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Palin hits Obama, GOP establishment in Iowa speech

Now that the 2010 midterm elections are over, tongues have already started wagging over who the potential Republican presidential candidates may be in 2012.

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By Dan Balz
Washington Post Staff Writer
Saturday, September 18, 2010; 3:49 AM

DES MOINES - Former Alaska governor Sarah Palin came to Iowa on Friday night and left few of her opponents unscathed, sharply attacking President Obama and the Democrats, denouncing the news media and pointedly calling on establishment Republicans to get over their losses in the primaries and unite for the November elections.

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Palin's first visit to Iowa this year stirred speculation about a possible 2012 presidential run, but, with the exception of a humorous quip, the former governor kept her focus entirely on the midterm elections, calling for a citizen revolt against the Obama agenda.

"It's the voters who will stop these leftist policies," she said. "The voters will stop this fundamental transformation of America that's not good for America. It's the patriots who will restore America."

Saying it is time for renewal and a restoration of constitutional principles, Palin added, "and it may take some renegades going rogue to get us there."

Obama and the Democrats, she charged, "think the answer to every problem is another federal program. . . . They think that America's future should be dictated from the top down, not the bottom up. . . . They have faith in big government. We have faith in the people."

She found agreement with Obama on some of the tax cuts he has proposed recently, but said to laughter, "I particularly liked those ideas when they were part of the McCain-Palin platform back in '08."

Turning to foreign affairs, she accused Obama of catering to America's enemies while unnecessarily criticizing U.S. allies. "That's not foreign policy, that's foolish," she said.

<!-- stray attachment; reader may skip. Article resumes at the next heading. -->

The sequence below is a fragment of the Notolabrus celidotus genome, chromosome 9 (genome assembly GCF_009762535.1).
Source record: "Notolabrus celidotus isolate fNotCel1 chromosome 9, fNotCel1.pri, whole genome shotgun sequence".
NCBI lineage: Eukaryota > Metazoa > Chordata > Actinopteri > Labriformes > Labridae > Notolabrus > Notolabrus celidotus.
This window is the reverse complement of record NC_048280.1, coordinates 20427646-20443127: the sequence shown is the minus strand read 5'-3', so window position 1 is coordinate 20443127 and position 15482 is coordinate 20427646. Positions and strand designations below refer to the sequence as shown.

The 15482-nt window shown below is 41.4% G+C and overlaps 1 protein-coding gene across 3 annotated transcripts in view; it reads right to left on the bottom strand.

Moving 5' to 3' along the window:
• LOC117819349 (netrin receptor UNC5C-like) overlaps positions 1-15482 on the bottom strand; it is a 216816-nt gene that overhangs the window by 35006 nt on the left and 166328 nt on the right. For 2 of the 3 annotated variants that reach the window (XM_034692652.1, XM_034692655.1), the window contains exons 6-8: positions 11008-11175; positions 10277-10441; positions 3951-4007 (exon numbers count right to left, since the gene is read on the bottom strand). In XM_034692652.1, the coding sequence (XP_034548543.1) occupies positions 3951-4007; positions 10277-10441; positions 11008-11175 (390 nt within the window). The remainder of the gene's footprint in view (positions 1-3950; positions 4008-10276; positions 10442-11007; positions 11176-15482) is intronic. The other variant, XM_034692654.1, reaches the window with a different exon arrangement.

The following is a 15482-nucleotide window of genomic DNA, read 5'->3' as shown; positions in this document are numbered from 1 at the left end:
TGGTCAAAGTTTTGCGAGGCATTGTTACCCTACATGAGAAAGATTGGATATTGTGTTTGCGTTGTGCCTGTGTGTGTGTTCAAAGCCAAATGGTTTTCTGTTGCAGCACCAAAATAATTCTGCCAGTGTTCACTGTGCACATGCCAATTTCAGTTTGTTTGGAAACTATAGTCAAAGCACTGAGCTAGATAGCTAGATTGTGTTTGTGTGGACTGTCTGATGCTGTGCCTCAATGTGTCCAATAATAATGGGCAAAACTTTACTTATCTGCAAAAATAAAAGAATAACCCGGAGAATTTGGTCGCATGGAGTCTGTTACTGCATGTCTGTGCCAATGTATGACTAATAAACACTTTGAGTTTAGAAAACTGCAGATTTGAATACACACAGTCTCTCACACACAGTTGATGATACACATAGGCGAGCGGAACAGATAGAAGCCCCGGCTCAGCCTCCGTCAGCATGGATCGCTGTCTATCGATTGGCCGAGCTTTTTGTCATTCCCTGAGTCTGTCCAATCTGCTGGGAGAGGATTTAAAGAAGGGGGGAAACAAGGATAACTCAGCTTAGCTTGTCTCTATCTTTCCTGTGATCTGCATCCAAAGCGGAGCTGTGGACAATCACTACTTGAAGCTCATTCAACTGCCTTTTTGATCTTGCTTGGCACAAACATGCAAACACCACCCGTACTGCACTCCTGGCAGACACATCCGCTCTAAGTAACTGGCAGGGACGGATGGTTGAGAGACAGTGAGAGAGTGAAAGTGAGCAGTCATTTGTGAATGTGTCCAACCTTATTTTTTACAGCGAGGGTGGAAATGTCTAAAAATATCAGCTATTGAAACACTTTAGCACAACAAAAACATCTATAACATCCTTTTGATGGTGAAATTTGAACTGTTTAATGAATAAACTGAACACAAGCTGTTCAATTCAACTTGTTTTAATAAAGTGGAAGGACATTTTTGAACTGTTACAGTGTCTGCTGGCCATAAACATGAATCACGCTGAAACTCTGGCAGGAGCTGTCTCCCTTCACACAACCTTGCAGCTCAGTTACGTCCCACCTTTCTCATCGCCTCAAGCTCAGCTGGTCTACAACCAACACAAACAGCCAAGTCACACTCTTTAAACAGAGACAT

Palin's appearance came at the end of a week in which she once again demonstrated her sizeable influence inside the Republican Party, having backed surprise winner and "tea party" favorite Christine O'Donnell in Delaware's bitterly fought Senate primary and former state attorney general Kelly Ayotte, the establishment candidate, in the New Hampshire Senate primary.

Saying "the time for choosing is near," Palin told the audience at the Iowa GOP's Ronald Reagan Dinner that "if the goal really is to take away the gavel from [House Speaker Nancy] Pelosi and [Senate Majority Leader Harry M.] Reid and stop the Obama agenda and make government respect the will of the people and the wisdom of the people, then it's time to unite."

Palin's speech came shortly before Sen. Lisa Murkowski (R-Alaska), who lost her GOP primary to another Palin pick, lawyer Joe Miller, announced that she would run for reelection in November as a write-in candidate. Palin rebuked the move in a post on Twitter, writing, "Primary voters spoke. Listen to the people, respect their will."

Palin offered in her Iowa speech scathing criticism of the media, calling on Republicans to "hold the press accountable when they're making things up and not telling the truth."

She said political figures who hide behind the cloak of anonymity to attack others in print are "cowards" and that the journalists who provide them cover are "gutless." "It's not fair to our country. It's not fair to our democracy. And it's not fair to our troops, who are willing to sacrifice all for your freedoms, journalists," she said.


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